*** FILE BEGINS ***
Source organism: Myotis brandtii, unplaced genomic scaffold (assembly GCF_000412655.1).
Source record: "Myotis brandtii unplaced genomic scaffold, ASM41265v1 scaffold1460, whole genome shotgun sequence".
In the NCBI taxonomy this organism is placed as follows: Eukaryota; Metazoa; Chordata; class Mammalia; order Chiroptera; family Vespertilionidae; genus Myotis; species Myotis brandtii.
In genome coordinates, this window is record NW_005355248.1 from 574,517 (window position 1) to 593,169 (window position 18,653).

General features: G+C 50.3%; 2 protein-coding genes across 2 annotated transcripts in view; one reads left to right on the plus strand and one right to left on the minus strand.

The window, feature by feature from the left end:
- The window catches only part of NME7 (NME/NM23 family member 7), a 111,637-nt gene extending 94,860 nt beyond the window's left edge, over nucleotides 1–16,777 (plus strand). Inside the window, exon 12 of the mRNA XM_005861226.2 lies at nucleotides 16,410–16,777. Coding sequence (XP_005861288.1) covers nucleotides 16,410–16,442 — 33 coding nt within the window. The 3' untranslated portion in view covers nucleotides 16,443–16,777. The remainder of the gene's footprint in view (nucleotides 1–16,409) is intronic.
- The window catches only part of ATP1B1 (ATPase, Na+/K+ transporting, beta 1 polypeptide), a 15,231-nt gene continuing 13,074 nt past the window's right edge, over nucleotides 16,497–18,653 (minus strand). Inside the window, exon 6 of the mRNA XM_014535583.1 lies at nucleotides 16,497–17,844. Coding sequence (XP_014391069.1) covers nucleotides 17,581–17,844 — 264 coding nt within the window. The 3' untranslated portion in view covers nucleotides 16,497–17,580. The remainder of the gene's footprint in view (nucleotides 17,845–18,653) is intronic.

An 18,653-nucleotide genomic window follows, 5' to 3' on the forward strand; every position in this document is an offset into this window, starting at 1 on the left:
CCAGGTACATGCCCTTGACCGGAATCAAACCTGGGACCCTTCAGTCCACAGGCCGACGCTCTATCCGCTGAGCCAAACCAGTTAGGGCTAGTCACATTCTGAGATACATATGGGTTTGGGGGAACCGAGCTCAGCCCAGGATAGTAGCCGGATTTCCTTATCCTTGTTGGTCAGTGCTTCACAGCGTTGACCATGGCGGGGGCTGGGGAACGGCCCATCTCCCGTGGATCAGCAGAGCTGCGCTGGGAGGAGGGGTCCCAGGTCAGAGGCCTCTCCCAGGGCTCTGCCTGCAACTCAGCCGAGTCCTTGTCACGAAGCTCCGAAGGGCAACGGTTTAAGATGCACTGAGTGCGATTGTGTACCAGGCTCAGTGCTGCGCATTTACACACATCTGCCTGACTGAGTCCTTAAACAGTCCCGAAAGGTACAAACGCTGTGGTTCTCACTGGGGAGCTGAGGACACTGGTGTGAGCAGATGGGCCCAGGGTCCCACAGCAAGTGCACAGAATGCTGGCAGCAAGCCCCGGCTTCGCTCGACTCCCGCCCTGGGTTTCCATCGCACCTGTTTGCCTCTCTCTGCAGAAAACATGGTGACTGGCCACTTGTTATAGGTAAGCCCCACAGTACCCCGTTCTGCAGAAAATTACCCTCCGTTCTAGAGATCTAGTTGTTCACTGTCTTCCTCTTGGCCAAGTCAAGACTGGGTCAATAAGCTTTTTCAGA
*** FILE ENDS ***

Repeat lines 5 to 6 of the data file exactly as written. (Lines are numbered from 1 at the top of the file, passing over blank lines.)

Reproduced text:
General features: G+C 50.3%; 2 protein-coding genes across 2 annotated transcripts in view; one reads left to right on the plus strand and one right to left on the minus strand.

The window, feature by feature from the left end: